Victims of an ischemic stroke can face unfavorable odds once blood flow to the brain is restricted. The faster an individual receives care, the better their chance of survival as well as regaining their previous quality of life. There’s now hope for such patients in the form of a mobile stroke treatment unit (MSTU).
To date, a handful of communities have rolled out these treatment centers on wheels. Outfitted with a CT scanner, portable laboratory equipment and telemedicine capabilities, these vehicles have the tools necessary for an emergency medical team to perform on-the-spot brain imaging, administer a NIH Stroke Scale test with a neurologist on live video feed as well as start blood-clot-busting medicines as quickly as possible.
Similar to an ambulance, these mobile emergency centers haul everything needed to diagnose and treat a stroke before the patient arrives at the hospital. This brain-saving mobile technology is in limited use though across the U.S.—due in part to their $1 million price tag.
Following in line with the “time-is-tissue” rule in treating acute stroke, it’s important that blood flow through vessels is restored within the first hours of symptom appearance. In a past blog post, I discussed how the time factor has recently been extended by some neurological experts, but it still remains as a matter of hours—making every minute count.
A recent study published by Medscape Medical News indicates that use of a mobile stroke unit cuts 38.5 minutes off the typical time between a stroke attack and delivery of thrombolysis medications—a significant advancement considering the brain loses two million brain cells per minute during a stroke.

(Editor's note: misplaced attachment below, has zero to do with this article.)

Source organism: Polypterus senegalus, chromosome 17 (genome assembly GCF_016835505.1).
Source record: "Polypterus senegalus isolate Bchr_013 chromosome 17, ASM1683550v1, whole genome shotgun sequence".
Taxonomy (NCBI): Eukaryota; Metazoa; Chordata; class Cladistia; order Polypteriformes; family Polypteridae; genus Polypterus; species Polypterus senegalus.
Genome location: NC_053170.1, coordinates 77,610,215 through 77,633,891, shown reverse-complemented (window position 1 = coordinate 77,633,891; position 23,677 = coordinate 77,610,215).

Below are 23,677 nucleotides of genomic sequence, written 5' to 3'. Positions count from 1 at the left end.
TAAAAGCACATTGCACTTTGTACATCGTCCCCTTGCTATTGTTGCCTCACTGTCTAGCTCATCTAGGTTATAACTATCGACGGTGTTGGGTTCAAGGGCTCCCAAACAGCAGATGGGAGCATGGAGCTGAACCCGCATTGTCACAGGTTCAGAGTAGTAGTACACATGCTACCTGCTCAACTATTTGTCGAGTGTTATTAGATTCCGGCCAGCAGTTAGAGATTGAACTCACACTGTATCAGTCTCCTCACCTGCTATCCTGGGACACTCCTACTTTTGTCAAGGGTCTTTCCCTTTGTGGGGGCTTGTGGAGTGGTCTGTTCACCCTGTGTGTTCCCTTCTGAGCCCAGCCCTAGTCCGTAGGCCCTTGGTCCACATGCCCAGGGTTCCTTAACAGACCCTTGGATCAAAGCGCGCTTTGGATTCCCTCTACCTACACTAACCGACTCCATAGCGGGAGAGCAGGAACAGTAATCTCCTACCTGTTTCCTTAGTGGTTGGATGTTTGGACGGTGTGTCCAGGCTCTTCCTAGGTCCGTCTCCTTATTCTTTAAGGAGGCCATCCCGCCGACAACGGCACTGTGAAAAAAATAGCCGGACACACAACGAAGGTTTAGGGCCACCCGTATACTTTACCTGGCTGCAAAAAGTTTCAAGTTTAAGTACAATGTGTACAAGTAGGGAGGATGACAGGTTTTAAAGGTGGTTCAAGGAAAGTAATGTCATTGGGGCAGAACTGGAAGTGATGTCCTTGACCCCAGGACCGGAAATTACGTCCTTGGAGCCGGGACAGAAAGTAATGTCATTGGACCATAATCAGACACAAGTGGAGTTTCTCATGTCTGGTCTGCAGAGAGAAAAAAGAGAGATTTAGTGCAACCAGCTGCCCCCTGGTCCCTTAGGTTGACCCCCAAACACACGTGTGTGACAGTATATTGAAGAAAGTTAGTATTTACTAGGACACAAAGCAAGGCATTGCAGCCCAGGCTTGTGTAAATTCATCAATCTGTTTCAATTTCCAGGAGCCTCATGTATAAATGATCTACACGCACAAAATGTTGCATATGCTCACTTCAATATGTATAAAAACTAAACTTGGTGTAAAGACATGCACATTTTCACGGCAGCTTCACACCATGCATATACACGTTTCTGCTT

The correct initial diagnosis and quick treatment by medical professionals are critical to the long term health of an ischemic stroke victim—as I described in a blog about an FDA-approved medication that many doctors are still reluctant to utilize, even when the patient’s future well being hangs in the balance.
Indeed, a severe stroke can disable an individual for life, cutting off their ability to support families or enjoy everyday life activities. Death is a common outcome of improperly handled strokes. If you or a family member has been the victim of a misdiagnosis or a failure-to-treat action, call us. Our stroke experts in medical malpractice will be there to help your family find justice.
While there is certainly a steep initial cost for these state-of-the-art vehicles, they will ultimately save time, money—and most importantly—damage to patients who could face a life of long-term disabilities without such prompt care.
Both an Emory School of Law graduate and MBA graduate of Goizueta Business School at Emory, Chris Nace focuses his practice on areas of medical malpractice, drug and product liability, motor vehicle accidents, wrongful death, employment discrimination and other negligence and personal injury matters.